The group was so named by the UWA (Uganda Wildlife Authority) Rangers because they were found in the Mubare hills, deep in the Bwindi forest. The official habituation (effectively getting used to human presence) of this gorilla group started on the 15th October 1991 and lasted for two years. They received their first official (and paying) visitors on the 13th October 1993.
Like all families, their fortunes fluctuate over time. At the start of the habituation process, this family group had 12 members. Their numbers peaked at over 18 and they are currently at a lowly 5 members. The group was led almost immediately by the powerful alpha male, silverback gorilla named Ruhondeza. In the local Rukiga dialect, Ruhondeza means "sleepy fellow" and was meant to signify his attitude to life. He was powerful and fought many violent encounters with other wild gorillas. The family lost members due to these attacks as well as through internal confrontations with lesser males challenging his authority. This "sleepy attitude" indicated a lack of consistent supervision of the group which resulted in fragmentation of the family and hence the lowly numbers of today.
In March 2012, the family group was attacked by an unhabituated silverback male. Time had caught up with Ruhondeza and he was too old to fight back and protect his family. He was consequently forced out of his family group and then lived a solitary existence until his death three months later on the 27th June 2012 in Rubona village. He was buried at Buhoma Bwindi Park headquarters by the UWA rangers. A monument is planned for his grave. He was almost 50 years old.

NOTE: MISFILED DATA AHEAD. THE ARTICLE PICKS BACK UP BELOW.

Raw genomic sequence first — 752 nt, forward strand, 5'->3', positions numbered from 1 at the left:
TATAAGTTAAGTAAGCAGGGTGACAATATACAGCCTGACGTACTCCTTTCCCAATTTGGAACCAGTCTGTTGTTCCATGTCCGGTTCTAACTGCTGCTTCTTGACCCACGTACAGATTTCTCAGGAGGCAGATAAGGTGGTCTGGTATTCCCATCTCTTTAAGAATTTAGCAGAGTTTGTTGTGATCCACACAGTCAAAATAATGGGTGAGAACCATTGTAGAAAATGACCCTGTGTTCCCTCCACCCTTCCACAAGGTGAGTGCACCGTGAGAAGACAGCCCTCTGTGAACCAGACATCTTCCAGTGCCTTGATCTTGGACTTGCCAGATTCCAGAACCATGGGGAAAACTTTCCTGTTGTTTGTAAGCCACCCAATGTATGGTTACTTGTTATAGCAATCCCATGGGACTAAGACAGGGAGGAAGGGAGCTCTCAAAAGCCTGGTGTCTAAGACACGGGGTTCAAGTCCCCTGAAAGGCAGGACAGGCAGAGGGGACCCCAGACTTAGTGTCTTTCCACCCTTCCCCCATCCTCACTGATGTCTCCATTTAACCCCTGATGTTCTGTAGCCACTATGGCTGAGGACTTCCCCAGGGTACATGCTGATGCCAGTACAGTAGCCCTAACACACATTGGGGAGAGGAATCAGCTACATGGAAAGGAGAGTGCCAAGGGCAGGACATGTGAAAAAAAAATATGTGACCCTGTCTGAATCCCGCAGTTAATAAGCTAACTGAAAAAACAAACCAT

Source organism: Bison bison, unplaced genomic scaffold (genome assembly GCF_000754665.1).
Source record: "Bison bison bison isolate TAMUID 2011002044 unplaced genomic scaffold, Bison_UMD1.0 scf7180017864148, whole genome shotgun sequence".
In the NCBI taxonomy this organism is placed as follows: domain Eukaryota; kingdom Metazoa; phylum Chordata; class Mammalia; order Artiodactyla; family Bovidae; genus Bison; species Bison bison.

The present group (Gorilla Family) of five is led by the leading silverback Kanyonyi, one of Ruhondeza's sons. Kanyonyi was so named after his place of birth, a neighbouring hill. Kanyonyi means a bird in the local dialect.
The legacy of this group is vast. Gorilla tourism has become an international conservation success story. Mountain gorillas have shown a significant increase in their population. There are today 11 gorilla families in Uganda and 10 in Rwanda which has been habituated and is available for trekking. Several social and scientific discoveries have been made along the way. It was previously thought for example that gorillas only fed on the pith of the banana plant. By observing the Mubare group, it was observed recently that they removed the peels and ate the fruit before it was ripe.
Gorilla trekking is a strictly controlled activity. You are only allowed to approach them from a certain distance and can only stay for one hour. The cost of this activity is not cheap. A one day permit costs $600 per person but this restricts numbers whilst adding much-needed funds to provide security for these animals as well as the maintenance of the national park infrastructure.
So twenty years on, we raise our glasses and say cheers to the Mubare family for allowing us humans to watch one of the greatest sights in the animal kingdom.
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